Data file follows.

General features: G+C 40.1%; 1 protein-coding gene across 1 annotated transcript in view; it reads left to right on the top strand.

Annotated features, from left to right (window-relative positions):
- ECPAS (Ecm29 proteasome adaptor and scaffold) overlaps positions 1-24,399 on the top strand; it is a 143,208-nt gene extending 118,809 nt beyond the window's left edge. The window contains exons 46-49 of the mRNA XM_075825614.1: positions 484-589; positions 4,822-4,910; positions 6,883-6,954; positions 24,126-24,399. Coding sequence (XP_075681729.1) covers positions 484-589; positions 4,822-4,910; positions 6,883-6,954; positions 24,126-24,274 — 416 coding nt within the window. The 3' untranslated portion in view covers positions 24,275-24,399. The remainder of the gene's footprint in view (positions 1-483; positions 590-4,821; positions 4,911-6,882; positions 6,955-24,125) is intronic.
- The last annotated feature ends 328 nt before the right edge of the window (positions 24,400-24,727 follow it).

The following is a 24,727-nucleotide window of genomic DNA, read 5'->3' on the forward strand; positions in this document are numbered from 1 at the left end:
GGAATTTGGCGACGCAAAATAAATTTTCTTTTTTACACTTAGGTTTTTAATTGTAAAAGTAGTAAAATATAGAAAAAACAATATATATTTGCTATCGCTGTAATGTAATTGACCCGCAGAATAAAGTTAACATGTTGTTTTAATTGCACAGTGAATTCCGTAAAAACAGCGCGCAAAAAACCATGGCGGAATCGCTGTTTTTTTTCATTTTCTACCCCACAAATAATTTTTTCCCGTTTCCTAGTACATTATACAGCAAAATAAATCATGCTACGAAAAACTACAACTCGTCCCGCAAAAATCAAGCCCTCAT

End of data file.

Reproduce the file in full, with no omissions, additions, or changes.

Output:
General features: G+C 40.1%; 1 protein-coding gene across 1 annotated transcript in view; it reads left to right on the top strand.

Annotated features, from left to right (window-relative positions):
- ECPAS (Ecm29 proteasome adaptor and scaffold) overlaps positions 1-24,399 on the top strand; it is a 143,208-nt gene extending 118,809 nt beyond the window's left edge. The window contains exons 46-49 of the mRNA XM_075825614.1: positions 484-589; positions 4,822-4,910; positions 6,883-6,954; positions 24,126-24,399. Coding sequence (XP_075681729.1) covers positions 484-589; positions 4,822-4,910; positions 6,883-6,954; positions 24,126-24,274 — 416 coding nt within the window. The 3' untranslated portion in view covers positions 24,275-24,399. The remainder of the gene's footprint in view (positions 1-483; positions 590-4,821; positions 4,911-6,882; positions 6,955-24,125) is intronic.
- The last annotated feature ends 328 nt before the right edge of the window (positions 24,400-24,727 follow it).

The following is a 24,727-nucleotide window of genomic DNA, read 5'->3' on the forward strand; positions in this document are numbered from 1 at the left end:
GGAATTTGGCGACGCAAAATAAATTTTCTTTTTTACACTTAGGTTTTTAATTGTAAAAGTAGTAAAATATAGAAAAAACAATATATATTTGCTATCGCTGTAATGTAATTGACCCGCAGAATAAAGTTAACATGTTGTTTTAATTGCACAGTGAATTCCGTAAAAACAGCGCGCAAAAAACCATGGCGGAATCGCTGTTTTTTTTCATTTTCTACCCCACAAATAATTTTTTCCCGTTTCCTAGTACATTATACAGCAAAATAAATCATGCTACGAAAAACTACAACTCGTCCCGCAAAAATCAAGCCCTCAT